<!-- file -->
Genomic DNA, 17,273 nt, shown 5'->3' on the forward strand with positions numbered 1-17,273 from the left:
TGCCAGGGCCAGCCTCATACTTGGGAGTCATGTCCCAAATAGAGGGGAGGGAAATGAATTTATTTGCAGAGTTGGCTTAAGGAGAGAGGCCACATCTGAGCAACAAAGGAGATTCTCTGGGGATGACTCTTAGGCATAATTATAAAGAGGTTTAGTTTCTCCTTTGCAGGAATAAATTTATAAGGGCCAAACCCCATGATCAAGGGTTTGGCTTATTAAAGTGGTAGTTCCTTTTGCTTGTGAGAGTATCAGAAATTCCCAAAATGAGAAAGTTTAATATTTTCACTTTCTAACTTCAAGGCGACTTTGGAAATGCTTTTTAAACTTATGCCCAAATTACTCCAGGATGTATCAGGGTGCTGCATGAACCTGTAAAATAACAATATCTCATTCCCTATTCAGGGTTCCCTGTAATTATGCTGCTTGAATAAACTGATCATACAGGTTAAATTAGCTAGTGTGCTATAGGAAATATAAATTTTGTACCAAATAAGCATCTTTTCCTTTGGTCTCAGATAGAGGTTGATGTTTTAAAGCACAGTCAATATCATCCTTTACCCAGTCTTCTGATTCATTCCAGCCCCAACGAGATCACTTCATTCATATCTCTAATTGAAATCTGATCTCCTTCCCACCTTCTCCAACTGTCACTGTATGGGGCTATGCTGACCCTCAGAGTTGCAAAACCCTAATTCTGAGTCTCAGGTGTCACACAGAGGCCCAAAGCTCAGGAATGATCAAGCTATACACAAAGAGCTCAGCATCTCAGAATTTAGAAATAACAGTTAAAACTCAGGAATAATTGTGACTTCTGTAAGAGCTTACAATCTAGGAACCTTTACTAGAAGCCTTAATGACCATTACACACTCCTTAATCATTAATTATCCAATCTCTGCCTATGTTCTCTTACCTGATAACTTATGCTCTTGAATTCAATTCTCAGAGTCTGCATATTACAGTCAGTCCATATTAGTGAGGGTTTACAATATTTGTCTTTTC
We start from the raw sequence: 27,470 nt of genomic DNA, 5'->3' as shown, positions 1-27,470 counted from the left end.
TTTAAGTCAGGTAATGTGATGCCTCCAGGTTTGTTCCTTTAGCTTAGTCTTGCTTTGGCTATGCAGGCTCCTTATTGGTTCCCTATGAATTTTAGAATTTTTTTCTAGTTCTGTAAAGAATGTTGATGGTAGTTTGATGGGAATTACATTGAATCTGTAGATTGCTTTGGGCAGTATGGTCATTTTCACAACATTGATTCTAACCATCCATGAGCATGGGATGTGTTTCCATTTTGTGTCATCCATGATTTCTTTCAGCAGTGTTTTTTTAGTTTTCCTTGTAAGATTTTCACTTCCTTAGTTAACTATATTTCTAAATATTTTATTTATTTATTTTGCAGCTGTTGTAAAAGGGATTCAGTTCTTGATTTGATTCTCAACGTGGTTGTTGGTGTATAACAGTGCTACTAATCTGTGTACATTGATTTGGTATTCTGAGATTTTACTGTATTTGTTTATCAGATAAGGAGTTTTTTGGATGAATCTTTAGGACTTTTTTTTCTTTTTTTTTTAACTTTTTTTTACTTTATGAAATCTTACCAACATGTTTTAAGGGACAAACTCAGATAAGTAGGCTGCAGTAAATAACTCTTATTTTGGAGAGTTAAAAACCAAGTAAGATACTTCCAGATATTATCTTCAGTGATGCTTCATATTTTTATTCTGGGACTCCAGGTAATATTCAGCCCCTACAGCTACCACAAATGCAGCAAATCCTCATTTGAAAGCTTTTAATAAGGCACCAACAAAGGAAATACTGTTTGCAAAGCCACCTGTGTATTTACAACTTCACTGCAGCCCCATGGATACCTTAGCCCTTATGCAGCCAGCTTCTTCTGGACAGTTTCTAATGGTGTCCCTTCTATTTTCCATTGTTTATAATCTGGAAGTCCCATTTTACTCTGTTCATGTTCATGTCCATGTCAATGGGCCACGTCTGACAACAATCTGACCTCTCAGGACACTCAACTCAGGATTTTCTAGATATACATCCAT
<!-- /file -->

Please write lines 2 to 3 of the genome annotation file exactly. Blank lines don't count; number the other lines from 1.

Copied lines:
TGCCAGGGCCAGCCTCATACTTGGGAGTCATGTCCCAAATAGAGGGGAGGGAAATGAATTTATTTGCAGAGTTGGCTTAAGGAGAGAGGCCACATCTGAGCAACAAAGGAGATTCTCTGGGGATGACTCTTAGGCATAATTATAAAGAGGTTTAGTTTCTCCTTTGCAGGAATAAATTTATAAGGGCCAAACCCCATGATCAAGGGTTTGGCTTATTAAAGTGGTAGTTCCTTTTGCTTGTGAGAGTATCAGAAATTCCCAAAATGAGAAAGTTTAATATTTTCACTTTCTAACTTCAAGGCGACTTTGGAAATGCTTTTTAAACTTATGCCCAAATTACTCCAGGATGTATCAGGGTGCTGCATGAACCTGTAAAATAACAATATCTCATTCCCTATTCAGGGTTCCCTGTAATTATGCTGCTTGAATAAACTGATCATACAGGTTAAATTAGCTAGTGTGCTATAGGAAATATAAATTTTGTACCAAATAAGCATCTTTTCCTTTGGTCTCAGATAGAGGTTGATGTTTTAAAGCACAGTCAATATCATCCTTTACCCAGTCTTCTGATTCATTCCAGCCCCAACGAGATCACTTCATTCATATCTCTAATTGAAATCTGATCTCCTTCCCACCTTCTCCAACTGTCACTGTATGGGGCTATGCTGACCCTCAGAGTTGCAAAACCCTAATTCTGAGTCTCAGGTGTCACACAGAGGCCCAAAGCTCAGGAATGATCAAGCTATACACAAAGAGCTCAGCATCTCAGAATTTAGAAATAACAGTTAAAACTCAGGAATAATTGTGACTTCTGTAAGAGCTTACAATCTAGGAACCTTTACTAGAAGCCTTAATGACCATTACACACTCCTTAATCATTAATTATCCAATCTCTGCCTATGTTCTCTTACCTGATAACTTATGCTCTTGAATTCAATTCTCAGAGTCTGCATATTACAGTCAGTCCATATTAGTGAGGGTTTACAATATTTGTCTTTTC
We start from the raw sequence: 27,470 nt of genomic DNA, 5'->3' as shown, positions 1-27,470 counted from the left end.